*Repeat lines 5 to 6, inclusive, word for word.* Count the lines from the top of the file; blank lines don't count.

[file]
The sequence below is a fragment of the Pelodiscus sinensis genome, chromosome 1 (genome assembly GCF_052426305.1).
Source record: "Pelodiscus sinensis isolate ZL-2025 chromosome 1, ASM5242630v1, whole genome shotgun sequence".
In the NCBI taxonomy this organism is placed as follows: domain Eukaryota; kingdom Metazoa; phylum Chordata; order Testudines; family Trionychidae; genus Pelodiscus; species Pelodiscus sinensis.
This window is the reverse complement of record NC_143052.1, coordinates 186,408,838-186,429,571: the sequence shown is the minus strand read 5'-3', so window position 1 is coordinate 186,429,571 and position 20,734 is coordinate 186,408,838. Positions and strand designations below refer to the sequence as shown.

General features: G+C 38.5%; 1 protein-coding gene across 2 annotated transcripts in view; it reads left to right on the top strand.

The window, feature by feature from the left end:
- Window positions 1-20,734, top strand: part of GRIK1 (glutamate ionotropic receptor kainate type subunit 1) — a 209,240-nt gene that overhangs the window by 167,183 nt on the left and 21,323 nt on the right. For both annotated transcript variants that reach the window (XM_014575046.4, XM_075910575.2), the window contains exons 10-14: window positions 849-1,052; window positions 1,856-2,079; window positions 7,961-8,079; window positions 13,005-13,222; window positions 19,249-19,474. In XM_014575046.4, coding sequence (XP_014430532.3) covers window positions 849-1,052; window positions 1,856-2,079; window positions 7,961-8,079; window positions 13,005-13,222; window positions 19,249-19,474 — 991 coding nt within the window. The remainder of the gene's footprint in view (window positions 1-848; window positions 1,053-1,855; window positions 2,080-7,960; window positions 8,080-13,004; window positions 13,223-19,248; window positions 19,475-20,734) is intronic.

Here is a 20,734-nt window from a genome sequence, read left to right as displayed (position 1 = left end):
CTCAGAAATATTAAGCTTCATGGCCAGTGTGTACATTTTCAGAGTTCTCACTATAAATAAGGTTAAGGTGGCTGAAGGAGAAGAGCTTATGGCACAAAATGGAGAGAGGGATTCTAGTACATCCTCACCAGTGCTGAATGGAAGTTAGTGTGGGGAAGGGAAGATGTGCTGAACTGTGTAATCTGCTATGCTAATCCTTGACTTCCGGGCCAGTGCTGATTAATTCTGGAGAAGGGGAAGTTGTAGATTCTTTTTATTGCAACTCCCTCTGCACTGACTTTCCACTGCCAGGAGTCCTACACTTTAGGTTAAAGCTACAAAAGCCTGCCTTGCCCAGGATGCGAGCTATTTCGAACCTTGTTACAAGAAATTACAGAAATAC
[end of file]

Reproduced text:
General features: G+C 38.5%; 1 protein-coding gene across 2 annotated transcripts in view; it reads left to right on the top strand.

The window, feature by feature from the left end: